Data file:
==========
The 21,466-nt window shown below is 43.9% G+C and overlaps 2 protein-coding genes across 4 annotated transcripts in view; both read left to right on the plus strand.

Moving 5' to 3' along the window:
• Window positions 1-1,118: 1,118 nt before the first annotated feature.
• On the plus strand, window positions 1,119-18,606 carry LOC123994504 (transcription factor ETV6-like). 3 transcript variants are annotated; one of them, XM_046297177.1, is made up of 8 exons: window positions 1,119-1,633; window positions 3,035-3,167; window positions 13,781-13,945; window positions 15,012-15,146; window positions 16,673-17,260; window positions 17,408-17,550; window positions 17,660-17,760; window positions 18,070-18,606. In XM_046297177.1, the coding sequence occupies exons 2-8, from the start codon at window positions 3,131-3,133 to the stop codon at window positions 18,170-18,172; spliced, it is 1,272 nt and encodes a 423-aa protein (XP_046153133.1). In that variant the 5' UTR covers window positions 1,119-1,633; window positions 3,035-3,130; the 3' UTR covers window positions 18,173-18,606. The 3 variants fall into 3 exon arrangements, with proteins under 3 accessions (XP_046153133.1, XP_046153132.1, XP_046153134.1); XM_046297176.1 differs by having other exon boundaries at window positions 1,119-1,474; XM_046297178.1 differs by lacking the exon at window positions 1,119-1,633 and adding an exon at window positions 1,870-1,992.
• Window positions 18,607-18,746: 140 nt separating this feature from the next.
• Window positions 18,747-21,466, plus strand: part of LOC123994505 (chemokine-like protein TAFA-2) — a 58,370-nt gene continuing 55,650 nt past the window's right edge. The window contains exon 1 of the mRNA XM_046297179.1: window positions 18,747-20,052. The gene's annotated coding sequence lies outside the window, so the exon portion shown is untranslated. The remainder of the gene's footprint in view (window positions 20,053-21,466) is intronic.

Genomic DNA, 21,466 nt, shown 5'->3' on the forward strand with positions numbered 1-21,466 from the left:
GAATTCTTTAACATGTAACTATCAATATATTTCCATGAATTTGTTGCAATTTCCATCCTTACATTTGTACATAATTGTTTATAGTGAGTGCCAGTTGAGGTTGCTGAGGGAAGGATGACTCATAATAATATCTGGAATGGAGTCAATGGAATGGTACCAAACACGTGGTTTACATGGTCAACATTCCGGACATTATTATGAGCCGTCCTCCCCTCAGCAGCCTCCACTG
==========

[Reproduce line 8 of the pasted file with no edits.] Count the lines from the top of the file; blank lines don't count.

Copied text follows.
GAATTCTTTAACATGTAACTATCAATATATTTCCATGAATTTGTTGCAATTTCCATCCTTACATTTGTACATAATTGTTTATAGTGAGTGCCAGTTGAGGTTGCTGAGGGAAGGATGACTCATAATAATATCTGGAATGGAGTCAATGGAATGGTACCAAACACGTGGTTTACATGGTCAACATTCCGGACATTATTATGAGCCGTCCTCCCCTCAGCAGCCTCCACTG